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Public Transportation Gets Another Look

By | September 13, 2012 - 5:25 pm

The Matanuska Susitna Borough is one of a handful of areas in the United States designated by Easter Seals for a program aimed at better assisting disabled and elderly bus riders.

Public transportation for disabled and elderly riders has long been a problem in the Matanuska – Susitna Borough. But now, thanks to Easter Seals, a number of transportation services are getting together to do something about it.

Easter Seals’ Project Action sent facilitators to Wasilla for two days of workshops aimed at designing a new approach to an old problem. David Levy is executive director of the Alaska Mobility Coalition. Levy says the goal is to come out with a strategy to outline an accessible transportation plan in the Valley right now

“There are transportation needs between the Mat Su Valley and Anchorage commuter service. There are transportation needs within the urban parts of the Valley, which is Wasilla and Palmer. And there’s also a need from the rural parts of the Borough, from like Talkeetna and Willow, into Wasilla and Palmer for services. And so there’s all kind of these overlapping transportation needs and trying to coordinate that into one system.”

Lamar Anderson heads the Borough’s transportation advisory board, a volunteer committee that looks at a variety of transportation issues in the Borough and gives recommendations to the Planning Commission, which provides direct input into the Borough Assembly

“There are a lot of gaps, there’s a lot of needs. It’s struggling because it is growing. And you have different transportation providers who are doing their best with their particular routes or their particular missions, but trying to put more heads together in terms of how we can collaborate, cooperate better to use our available resources so that we can improve the ridership, the options for the Valley residents.”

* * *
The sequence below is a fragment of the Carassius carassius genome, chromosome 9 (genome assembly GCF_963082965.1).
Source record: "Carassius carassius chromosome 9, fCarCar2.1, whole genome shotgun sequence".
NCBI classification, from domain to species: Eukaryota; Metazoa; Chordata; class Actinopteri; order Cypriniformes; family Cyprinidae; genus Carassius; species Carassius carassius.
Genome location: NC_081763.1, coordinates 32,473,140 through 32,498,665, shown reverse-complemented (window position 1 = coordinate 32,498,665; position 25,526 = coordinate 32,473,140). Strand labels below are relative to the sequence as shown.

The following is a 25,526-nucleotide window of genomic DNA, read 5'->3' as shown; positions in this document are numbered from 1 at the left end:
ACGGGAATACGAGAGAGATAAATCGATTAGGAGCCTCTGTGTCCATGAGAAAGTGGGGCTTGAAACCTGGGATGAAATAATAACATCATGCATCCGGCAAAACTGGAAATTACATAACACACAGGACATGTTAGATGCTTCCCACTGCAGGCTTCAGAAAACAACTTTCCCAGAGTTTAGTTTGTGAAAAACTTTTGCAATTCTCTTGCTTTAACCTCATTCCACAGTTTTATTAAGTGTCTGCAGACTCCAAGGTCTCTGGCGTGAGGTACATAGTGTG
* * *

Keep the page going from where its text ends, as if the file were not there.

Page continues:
Anderson says more bus stops, and more routes are some of the basic issues being addressed.

The Borough’s MASCOT bus service is run by a non profit that gets little Borough funding, according to executive director Charlotte Robinson. She says the ever-growing Valley is spreading out into new neighborhoods that have no bus service at all now.

Some fledgling transportation lines are springing up to serve areas that have never had bus service before. Sunshine Transit is run by the Sunshine Community Health Center in Talkeetna. Director Sue Deyoe:

“It’s really all about distance and funding, I mean, those are our two biggest challenges. We are a long, long way from Wasilla, and to try to get people who have health appointments or other things down in Wasilla, we’re travelling a long way. Which actually relates to funding, too, and there’s only a certain amount of funding.”

Deyoe says Sunshine Transit has future plans to serve Trapper Creek and Willow, if funding allows.

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